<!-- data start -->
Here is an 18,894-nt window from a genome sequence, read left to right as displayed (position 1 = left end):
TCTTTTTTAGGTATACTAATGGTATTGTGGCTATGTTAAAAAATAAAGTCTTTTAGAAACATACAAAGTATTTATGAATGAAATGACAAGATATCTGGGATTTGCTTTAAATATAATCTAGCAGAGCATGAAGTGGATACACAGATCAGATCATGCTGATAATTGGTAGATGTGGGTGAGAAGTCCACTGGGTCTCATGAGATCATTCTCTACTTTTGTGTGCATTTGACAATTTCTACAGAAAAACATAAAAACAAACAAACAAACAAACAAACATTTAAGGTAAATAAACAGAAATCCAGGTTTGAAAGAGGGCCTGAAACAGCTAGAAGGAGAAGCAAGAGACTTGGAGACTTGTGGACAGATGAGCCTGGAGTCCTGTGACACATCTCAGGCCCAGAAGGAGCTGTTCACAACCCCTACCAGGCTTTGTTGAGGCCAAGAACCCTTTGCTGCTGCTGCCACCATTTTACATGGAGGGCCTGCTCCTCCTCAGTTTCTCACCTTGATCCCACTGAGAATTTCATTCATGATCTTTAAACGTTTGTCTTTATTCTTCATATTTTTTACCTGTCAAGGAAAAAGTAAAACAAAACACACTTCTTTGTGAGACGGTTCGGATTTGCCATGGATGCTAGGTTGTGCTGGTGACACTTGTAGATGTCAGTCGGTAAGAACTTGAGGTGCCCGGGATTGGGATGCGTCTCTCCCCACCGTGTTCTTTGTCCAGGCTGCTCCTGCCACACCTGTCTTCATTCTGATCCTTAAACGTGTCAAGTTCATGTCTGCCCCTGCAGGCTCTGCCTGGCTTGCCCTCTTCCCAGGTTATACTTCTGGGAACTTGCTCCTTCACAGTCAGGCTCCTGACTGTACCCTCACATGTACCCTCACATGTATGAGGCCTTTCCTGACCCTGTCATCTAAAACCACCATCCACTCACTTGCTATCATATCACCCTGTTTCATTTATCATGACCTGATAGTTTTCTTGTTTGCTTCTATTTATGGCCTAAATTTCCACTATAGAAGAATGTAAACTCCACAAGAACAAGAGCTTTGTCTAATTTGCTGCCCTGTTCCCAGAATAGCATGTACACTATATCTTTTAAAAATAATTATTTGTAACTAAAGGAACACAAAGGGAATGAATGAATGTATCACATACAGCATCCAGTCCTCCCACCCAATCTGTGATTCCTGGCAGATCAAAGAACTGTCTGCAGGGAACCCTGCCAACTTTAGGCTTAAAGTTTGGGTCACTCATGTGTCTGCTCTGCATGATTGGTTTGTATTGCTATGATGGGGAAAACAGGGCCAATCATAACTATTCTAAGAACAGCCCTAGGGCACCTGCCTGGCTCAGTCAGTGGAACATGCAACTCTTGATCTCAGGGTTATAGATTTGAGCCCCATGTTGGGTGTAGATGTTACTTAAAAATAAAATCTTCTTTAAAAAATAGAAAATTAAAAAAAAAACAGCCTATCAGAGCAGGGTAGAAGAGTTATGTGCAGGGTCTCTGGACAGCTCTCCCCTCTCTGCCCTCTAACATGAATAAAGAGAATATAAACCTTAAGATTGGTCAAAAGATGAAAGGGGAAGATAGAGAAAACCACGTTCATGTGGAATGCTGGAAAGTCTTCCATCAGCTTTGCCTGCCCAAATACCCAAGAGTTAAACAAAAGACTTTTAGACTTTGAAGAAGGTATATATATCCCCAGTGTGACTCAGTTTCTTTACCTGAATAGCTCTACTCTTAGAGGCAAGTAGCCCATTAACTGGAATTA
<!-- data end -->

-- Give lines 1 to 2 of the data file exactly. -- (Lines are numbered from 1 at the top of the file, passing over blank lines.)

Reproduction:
Here is an 18,894-nt window from a genome sequence, read left to right as displayed (position 1 = left end):
TCTTTTTTAGGTATACTAATGGTATTGTGGCTATGTTAAAAAATAAAGTCTTTTAGAAACATACAAAGTATTTATGAATGAAATGACAAGATATCTGGGATTTGCTTTAAATATAATCTAGCAGAGCATGAAGTGGATACACAGATCAGATCATGCTGATAATTGGTAGATGTGGGTGAGAAGTCCACTGGGTCTCATGAGATCATTCTCTACTTTTGTGTGCATTTGACAATTTCTACAGAAAAACATAAAAACAAACAAACAAACAAACAAACATTTAAGGTAAATAAACAGAAATCCAGGTTTGAAAGAGGGCCTGAAACAGCTAGAAGGAGAAGCAAGAGACTTGGAGACTTGTGGACAGATGAGCCTGGAGTCCTGTGACACATCTCAGGCCCAGAAGGAGCTGTTCACAACCCCTACCAGGCTTTGTTGAGGCCAAGAACCCTTTGCTGCTGCTGCCACCATTTTACATGGAGGGCCTGCTCCTCCTCAGTTTCTCACCTTGATCCCACTGAGAATTTCATTCATGATCTTTAAACGTTTGTCTTTATTCTTCATATTTTTTACCTGTCAAGGAAAAAGTAAAACAAAACACACTTCTTTGTGAGACGGTTCGGATTTGCCATGGATGCTAGGTTGTGCTGGTGACACTTGTAGATGTCAGTCGGTAAGAACTTGAGGTGCCCGGGATTGGGATGCGTCTCTCCCCACCGTGTTCTTTGTCCAGGCTGCTCCTGCCACACCTGTCTTCATTCTGATCCTTAAACGTGTCAAGTTCATGTCTGCCCCTGCAGGCTCTGCCTGGCTTGCCCTCTTCCCAGGTTATACTTCTGGGAACTTGCTCCTTCACAGTCAGGCTCCTGACTGTACCCTCACATGTACCCTCACATGTATGAGGCCTTTCCTGACCCTGTCATCTAAAACCACCATCCACTCACTTGCTATCATATCACCCTGTTTCATTTATCATGACCTGATAGTTTTCTTGTTTGCTTCTATTTATGGCCTAAATTTCCACTATAGAAGAATGTAAACTCCACAAGAACAAGAGCTTTGTCTAATTTGCTGCCCTGTTCCCAGAATAGCATGTACACTATATCTTTTAAAAATAATTATTTGTAACTAAAGGAACACAAAGGGAATGAATGAATGTATCACATACAGCATCCAGTCCTCCCACCCAATCTGTGATTCCTGGCAGATCAAAGAACTGTCTGCAGGGAACCCTGCCAACTTTAGGCTTAAAGTTTGGGTCACTCATGTGTCTGCTCTGCATGATTGGTTTGTATTGCTATGATGGGGAAAACAGGGCCAATCATAACTATTCTAAGAACAGCCCTAGGGCACCTGCCTGGCTCAGTCAGTGGAACATGCAACTCTTGATCTCAGGGTTATAGATTTGAGCCCCATGTTGGGTGTAGATGTTACTTAAAAATAAAATCTTCTTTAAAAAATAGAAAATTAAAAAAAAAACAGCCTATCAGAGCAGGGTAGAAGAGTTATGTGCAGGGTCTCTGGACAGCTCTCCCCTCTCTGCCCTCTAACATGAATAAAGAGAATATAAACCTTAAGATTGGTCAAAAGATGAAAGGGGAAGATAGAGAAAACCACGTTCATGTGGAATGCTGGAAAGTCTTCCATCAGCTTTGCCTGCCCAAATACCCAAGAGTTAAACAAAAGACTTTTAGACTTTGAAGAAGGTATATATATCCCCAGTGTGACTCAGTTTCTTTACCTGAATAGCTCTACTCTTAGAGGCAAGTAGCCCATTAACTGGAATTA